But the LGBT movement, said Duran, who is gay, “has produced new generations of out and proud people who believe they can have healthy sexual encounters.” Growing public support of gay rights and the presence of openly gay officers in police departments has put pressure on agencies to stop using stings, he said.
Recent decoy operations have drawn fierce criticism.
Palm Springs police sparked outrage in 2009 when officers arrested 19 men in an undercover sting in a neighborhood known for gay resorts. Audio recordings of the operation caught a detective and the police chief making derogatory comments about the men who were arrested. The chief later resigned, and the department has not employed the tactic again, a police spokesman said.
In 2012, Manhattan Beach police were blasted for releasing the mugshots of men swept up in a lewd conduct sting. Police said at the time that local lifeguards had found graffiti of graphic sexual images on restroom walls, and holes drilled through stall partitions.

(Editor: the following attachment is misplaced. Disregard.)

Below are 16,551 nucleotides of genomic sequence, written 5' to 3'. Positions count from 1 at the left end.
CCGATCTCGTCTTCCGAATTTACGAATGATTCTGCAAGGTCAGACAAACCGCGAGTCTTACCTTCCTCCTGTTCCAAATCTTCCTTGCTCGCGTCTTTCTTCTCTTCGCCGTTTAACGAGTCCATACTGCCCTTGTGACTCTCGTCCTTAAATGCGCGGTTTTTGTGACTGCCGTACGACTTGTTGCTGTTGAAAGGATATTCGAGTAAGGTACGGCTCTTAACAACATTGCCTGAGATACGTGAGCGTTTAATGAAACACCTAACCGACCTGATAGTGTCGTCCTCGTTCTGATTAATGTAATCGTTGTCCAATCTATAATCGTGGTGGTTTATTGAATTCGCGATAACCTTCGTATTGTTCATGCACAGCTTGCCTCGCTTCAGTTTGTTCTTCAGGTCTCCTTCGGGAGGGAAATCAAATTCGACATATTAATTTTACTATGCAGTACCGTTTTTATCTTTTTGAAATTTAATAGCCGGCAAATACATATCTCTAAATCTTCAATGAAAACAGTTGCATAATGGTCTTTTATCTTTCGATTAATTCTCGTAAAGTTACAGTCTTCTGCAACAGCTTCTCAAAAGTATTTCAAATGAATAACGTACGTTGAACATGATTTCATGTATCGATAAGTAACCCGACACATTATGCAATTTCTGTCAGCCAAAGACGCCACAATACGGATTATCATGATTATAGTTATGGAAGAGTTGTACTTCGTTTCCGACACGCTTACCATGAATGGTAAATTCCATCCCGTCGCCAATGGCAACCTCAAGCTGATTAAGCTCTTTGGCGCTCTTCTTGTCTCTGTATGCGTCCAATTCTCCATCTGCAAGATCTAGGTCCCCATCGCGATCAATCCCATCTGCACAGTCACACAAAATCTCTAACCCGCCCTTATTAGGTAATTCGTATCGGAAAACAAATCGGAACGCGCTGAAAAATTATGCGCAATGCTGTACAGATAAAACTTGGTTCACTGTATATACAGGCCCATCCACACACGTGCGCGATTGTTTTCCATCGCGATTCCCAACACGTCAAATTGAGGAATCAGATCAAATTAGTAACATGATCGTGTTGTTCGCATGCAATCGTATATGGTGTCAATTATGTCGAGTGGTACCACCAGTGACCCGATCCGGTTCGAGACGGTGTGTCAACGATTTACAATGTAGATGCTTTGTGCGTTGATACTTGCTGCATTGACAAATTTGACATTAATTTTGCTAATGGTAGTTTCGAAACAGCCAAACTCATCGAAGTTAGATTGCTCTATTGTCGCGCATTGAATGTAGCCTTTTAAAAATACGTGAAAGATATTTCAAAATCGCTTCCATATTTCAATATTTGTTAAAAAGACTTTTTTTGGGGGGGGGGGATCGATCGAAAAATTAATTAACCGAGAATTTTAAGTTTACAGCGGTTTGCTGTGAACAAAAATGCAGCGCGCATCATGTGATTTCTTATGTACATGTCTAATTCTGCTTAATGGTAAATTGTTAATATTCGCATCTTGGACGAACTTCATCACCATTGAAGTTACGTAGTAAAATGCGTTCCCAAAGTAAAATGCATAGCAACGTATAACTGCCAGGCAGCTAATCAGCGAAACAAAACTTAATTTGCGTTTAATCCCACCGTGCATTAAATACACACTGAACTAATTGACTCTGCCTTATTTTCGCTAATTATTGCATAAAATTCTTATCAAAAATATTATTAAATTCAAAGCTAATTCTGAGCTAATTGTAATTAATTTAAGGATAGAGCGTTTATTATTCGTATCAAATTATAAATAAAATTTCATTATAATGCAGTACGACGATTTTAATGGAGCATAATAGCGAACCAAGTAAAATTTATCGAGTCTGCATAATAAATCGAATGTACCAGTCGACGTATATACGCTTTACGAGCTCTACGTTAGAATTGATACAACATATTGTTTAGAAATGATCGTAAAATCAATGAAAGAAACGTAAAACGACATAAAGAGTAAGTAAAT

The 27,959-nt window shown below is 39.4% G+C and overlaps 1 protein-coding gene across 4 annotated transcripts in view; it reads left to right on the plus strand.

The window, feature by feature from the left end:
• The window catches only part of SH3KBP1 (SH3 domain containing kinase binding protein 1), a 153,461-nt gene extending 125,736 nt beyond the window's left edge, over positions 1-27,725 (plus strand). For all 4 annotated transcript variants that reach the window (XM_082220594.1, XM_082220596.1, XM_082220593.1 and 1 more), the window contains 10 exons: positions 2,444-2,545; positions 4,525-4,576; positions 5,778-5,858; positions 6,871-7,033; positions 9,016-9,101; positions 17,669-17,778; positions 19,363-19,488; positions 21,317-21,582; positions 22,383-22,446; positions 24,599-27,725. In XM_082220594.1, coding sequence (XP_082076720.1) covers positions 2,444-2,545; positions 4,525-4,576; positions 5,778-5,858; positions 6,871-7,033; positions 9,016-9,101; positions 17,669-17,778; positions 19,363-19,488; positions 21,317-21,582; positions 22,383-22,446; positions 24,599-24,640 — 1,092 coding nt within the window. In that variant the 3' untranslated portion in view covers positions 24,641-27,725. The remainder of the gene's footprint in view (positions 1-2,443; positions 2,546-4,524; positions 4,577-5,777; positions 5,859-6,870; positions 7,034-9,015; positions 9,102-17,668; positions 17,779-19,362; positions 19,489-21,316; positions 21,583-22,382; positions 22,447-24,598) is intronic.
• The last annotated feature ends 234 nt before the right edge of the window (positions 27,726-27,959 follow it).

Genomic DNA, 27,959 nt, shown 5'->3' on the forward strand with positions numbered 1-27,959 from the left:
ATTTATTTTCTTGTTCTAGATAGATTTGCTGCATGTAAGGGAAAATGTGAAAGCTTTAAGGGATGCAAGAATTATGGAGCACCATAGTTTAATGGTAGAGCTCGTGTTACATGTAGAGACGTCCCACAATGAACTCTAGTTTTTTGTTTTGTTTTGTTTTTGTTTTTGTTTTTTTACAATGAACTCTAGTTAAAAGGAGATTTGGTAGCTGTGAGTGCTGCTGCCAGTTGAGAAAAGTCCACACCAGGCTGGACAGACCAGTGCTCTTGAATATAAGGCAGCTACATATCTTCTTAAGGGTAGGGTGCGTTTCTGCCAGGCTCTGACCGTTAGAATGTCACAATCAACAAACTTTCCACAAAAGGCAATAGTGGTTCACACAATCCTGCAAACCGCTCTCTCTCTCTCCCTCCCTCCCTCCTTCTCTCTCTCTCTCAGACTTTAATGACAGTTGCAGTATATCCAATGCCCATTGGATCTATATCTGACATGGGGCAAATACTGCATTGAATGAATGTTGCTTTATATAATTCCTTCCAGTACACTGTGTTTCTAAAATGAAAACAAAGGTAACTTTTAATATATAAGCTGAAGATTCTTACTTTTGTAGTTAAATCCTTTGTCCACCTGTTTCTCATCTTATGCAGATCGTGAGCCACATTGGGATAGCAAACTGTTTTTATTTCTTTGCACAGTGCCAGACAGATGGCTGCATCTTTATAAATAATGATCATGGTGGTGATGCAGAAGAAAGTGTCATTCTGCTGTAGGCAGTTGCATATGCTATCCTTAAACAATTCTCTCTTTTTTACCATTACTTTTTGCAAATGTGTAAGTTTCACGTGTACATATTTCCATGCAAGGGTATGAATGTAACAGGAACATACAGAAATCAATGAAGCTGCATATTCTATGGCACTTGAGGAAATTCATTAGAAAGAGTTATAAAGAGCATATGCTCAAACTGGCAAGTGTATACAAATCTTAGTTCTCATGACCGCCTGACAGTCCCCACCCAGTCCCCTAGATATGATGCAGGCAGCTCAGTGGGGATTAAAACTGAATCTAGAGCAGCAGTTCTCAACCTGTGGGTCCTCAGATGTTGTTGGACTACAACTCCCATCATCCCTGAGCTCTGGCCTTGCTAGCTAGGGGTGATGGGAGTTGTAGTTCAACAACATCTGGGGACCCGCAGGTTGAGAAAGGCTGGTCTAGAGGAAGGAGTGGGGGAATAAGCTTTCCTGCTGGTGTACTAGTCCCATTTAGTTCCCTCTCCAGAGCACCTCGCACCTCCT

One man sued the city, alleging that he was falsely arrested and that his photograph and name were released to the media. The department stopped using decoys soon afterward, said Sgt. Paul Ford, supervisor of the agency’s detective bureau.
In Long Beach, gay-rights activists said they were troubled — and surprised — to see stings still being deployed in a city with a vibrant LGBT community and an openly gay mayor.
Long Beach police took more than two dozen men into custody during decoy operations from 2012 to 2014, according to Bruce Nickerson, a civil rights attorney.
One of those men was Rory Moroney, who was arrested in the Recreation Park sting in 2014.
On the day he was arrested, Moroney said he was using his laptop in the park to search for jobs. He knew the reputation of the men’s room, but he hadn’t gone there to cruise, he said. Moroney, 50, said he was washing his hands when he saw a man standing in a stall, thumbs hooked over his belt, smiling and nodding. He believed the undercover officer was flirting.
“They were targeting. That’s not right,” Moroney said. “They baited me. They trapped me.”
On April 29, Los Angeles County Superior Court Judge Halim Dhanidina sided with Moroney and tossed out the charges. The judge noted that the Long Beach police vice unit had conducted a series of stings spanning two years that used only male officers to arrest male suspects seeking sex with other men.